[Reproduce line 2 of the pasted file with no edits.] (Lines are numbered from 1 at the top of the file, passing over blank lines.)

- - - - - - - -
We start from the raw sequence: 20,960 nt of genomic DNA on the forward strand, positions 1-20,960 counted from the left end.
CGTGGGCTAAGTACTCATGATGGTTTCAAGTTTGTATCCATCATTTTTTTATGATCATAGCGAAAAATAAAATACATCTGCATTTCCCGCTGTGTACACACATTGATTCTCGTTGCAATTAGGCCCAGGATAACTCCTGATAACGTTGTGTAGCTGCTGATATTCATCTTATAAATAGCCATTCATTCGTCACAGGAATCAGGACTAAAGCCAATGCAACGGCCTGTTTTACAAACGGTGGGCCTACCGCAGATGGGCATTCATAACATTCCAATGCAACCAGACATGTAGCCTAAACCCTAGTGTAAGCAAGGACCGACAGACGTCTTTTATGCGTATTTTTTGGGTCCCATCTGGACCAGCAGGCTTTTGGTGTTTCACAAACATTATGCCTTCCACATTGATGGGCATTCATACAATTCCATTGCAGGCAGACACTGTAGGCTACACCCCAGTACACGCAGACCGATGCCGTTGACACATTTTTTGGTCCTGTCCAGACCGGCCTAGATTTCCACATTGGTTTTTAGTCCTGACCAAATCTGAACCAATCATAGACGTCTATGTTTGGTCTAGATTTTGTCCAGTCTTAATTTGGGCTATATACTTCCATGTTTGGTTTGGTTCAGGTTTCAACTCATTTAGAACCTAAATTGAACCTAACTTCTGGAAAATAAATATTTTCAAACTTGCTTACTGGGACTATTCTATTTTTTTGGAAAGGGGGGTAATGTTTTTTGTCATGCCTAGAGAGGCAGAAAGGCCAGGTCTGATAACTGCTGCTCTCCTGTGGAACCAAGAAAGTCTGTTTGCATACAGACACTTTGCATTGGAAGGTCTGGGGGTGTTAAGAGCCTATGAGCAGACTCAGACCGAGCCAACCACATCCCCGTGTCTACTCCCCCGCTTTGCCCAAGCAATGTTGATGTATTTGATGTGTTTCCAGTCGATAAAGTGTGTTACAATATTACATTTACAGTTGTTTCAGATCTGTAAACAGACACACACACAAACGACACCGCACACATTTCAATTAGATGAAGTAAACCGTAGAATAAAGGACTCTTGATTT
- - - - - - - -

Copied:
CGTGGGCTAAGTACTCATGATGGTTTCAAGTTTGTATCCATCATTTTTTTATGATCATAGCGAAAAATAAAATACATCTGCATTTCCCGCTGTGTACACACATTGATTCTCGTTGCAATTAGGCCCAGGATAACTCCTGATAACGTTGTGTAGCTGCTGATATTCATCTTATAAATAGCCATTCATTCGTCACAGGAATCAGGACTAAAGCCAATGCAACGGCCTGTTTTACAAACGGTGGGCCTACCGCAGATGGGCATTCATAACATTCCAATGCAACCAGACATGTAGCCTAAACCCTAGTGTAAGCAAGGACCGACAGACGTCTTTTATGCGTATTTTTTGGGTCCCATCTGGACCAGCAGGCTTTTGGTGTTTCACAAACATTATGCCTTCCACATTGATGGGCATTCATACAATTCCATTGCAGGCAGACACTGTAGGCTACACCCCAGTACACGCAGACCGATGCCGTTGACACATTTTTTGGTCCTGTCCAGACCGGCCTAGATTTCCACATTGGTTTTTAGTCCTGACCAAATCTGAACCAATCATAGACGTCTATGTTTGGTCTAGATTTTGTCCAGTCTTAATTTGGGCTATATACTTCCATGTTTGGTTTGGTTCAGGTTTCAACTCATTTAGAACCTAAATTGAACCTAACTTCTGGAAAATAAATATTTTCAAACTTGCTTACTGGGACTATTCTATTTTTTTGGAAAGGGGGGTAATGTTTTTTGTCATGCCTAGAGAGGCAGAAAGGCCAGGTCTGATAACTGCTGCTCTCCTGTGGAACCAAGAAAGTCTGTTTGCATACAGACACTTTGCATTGGAAGGTCTGGGGGTGTTAAGAGCCTATGAGCAGACTCAGACCGAGCCAACCACATCCCCGTGTCTACTCCCCCGCTTTGCCCAAGCAATGTTGATGTATTTGATGTGTTTCCAGTCGATAAAGTGTGTTACAATATTACATTTACAGTTGTTTCAGATCTGTAAACAGACACACACACAAACGACACCGCACACATTTCAATTAGATGAAGTAAACCGTAGAATAAAGGACTCTTGATTT